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Title:The Effect of Noise Bandwidth and Modulation on Signal Detection for Single Neurons in the Frog Auditory Midbrain
Author(s):Goense, Josina Bertha
Doctoral Committee Chair(s):Feng, Albert S.
Department / Program:Biophysics and Computational Biology
Discipline:Biophysics and Computational Biology
Degree Granting Institution:University of Illinois at Urbana-Champaign
Subject(s):Biology, Neuroscience
Abstract:Natural auditory scenes, like frog choruses, comprise multiple sound sources like individual vocalizations and background noise that overlap in the time- and frequency domains. Detection of sound in such a background is challenging, and depends on the bandwidth and modulation depth of the background noise. A process that facilitates target detection in noisy environments is comodulation masking release (CMR), whereby the detectability improves when the noise is coherently modulated across a wide frequency range. Here, we examined how noise attributes, such as bandwidth and modulation, influence the detection threshold for single neurons in response to a synthetic advertisement call. Additionally, seasonal effects on the response properties of neurons were also studied. Extracellular recordings were made from single neurons in the auditory midbrain (torus semicircularis) of the frog (Rana pipiens pipiens). In response to the synthetic advertisement call, broadcast via a loudspeaker, torus neurons displayed differences in frequency tuning and temporal response properties in the different seasons. In winter, response latency increased and time locking decreased, while no significant differences in threshold and response rates were observed. To determine whether there is a neural basis for CMR in the frog central auditory system, noise was added to the target. It was found that both unmodulated and modulated noise generally increased the signal detection threshold, however, sinusoidally modulated noise elevated this threshold to a lesser extent. When the noise bandwidth was increased, the probe detection threshold decreased for modulated noise for 15% of the TS neurons. These results suggest that CMR is present in the frog. The temporal properties of the responses observed in 11% of the cells showed response only to tone pulses placed in the troughs of modulated noise; coincidence with peaks in the noise suppressed the probe response. This supports the dip-listening hypothesis, which presumes that the presence of gaps in the noise across frequency bands is used to enhance signal detectability. However, suppression of the response to the noise by the probe was also observed, supporting a noise-suppression mechanism. The neural response properties suggest that frogs may exploit across channel modulation to improve signal detection in noise.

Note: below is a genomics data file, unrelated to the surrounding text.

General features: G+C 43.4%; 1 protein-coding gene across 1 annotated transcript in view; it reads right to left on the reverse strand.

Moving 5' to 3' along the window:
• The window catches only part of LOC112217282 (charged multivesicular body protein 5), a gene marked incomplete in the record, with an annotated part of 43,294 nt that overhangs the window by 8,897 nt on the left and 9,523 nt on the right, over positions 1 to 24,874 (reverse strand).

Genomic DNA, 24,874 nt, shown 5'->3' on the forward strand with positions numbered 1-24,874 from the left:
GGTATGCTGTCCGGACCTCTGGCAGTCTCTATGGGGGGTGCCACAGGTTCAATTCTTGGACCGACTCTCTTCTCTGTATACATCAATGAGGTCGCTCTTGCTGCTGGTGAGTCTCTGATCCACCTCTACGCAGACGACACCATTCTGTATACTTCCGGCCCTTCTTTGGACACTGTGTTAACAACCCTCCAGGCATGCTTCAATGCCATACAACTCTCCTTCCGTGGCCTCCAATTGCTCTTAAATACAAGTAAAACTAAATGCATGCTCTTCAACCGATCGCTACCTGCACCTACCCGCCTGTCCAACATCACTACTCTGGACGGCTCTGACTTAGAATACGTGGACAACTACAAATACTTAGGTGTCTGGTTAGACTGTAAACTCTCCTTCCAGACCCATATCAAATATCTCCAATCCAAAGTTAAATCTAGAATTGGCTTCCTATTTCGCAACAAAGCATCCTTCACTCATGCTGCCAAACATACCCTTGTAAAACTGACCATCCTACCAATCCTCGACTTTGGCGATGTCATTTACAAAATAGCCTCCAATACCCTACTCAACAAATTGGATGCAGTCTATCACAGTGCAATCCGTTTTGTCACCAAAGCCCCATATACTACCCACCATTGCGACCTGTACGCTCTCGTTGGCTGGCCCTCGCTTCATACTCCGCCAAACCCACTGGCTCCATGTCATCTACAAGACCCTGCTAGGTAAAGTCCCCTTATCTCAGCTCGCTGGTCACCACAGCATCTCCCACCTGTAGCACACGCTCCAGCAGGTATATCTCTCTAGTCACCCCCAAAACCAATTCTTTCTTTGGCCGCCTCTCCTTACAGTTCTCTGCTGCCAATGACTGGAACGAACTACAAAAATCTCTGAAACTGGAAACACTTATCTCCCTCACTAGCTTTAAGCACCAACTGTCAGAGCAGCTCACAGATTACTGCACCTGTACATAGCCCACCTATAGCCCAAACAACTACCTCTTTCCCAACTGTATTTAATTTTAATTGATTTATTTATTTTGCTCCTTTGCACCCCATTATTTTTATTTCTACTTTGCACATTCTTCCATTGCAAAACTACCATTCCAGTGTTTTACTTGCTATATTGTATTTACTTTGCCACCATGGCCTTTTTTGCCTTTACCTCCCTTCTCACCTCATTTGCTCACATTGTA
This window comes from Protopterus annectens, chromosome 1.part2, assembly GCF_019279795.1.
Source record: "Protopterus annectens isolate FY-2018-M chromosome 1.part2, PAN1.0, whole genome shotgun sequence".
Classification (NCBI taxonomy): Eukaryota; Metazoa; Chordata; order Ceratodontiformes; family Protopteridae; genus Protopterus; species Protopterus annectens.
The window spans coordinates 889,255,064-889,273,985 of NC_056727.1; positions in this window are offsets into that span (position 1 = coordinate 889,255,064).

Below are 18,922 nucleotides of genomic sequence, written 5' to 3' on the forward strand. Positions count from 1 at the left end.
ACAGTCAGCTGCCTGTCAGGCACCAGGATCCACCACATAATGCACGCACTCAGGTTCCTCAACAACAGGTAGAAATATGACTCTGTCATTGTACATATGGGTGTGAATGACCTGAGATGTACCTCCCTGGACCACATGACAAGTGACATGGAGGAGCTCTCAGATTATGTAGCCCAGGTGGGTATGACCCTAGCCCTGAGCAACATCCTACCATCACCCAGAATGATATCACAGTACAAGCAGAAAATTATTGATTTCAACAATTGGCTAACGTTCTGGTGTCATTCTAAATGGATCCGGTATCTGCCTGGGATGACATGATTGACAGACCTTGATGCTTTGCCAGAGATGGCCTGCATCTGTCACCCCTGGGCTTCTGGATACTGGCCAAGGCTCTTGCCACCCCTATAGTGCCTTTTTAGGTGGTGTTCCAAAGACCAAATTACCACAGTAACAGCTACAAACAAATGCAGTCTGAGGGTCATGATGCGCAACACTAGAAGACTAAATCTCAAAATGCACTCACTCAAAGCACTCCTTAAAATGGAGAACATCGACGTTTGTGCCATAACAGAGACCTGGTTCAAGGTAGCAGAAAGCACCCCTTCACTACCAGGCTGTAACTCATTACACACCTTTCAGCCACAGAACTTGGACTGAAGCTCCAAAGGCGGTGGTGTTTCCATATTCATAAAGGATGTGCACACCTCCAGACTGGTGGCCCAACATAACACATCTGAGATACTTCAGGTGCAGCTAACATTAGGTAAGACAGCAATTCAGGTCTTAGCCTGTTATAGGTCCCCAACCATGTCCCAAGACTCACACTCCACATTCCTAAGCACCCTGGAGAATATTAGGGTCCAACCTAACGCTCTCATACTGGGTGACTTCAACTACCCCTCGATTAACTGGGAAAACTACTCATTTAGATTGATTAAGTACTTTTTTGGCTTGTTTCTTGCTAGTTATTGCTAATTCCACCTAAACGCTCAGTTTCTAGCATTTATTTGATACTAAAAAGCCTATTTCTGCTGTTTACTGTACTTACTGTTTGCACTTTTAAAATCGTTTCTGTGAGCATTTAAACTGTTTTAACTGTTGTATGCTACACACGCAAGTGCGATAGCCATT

Issue Date:2004
Description:148 p.
Thesis (Ph.D.)--University of Illinois at Urbana-Champaign, 2004.
Other Identifier(s):(MiAaPQ)AAI3130922
Date Available in IDEALS:2015-09-25
Date Deposited:2004

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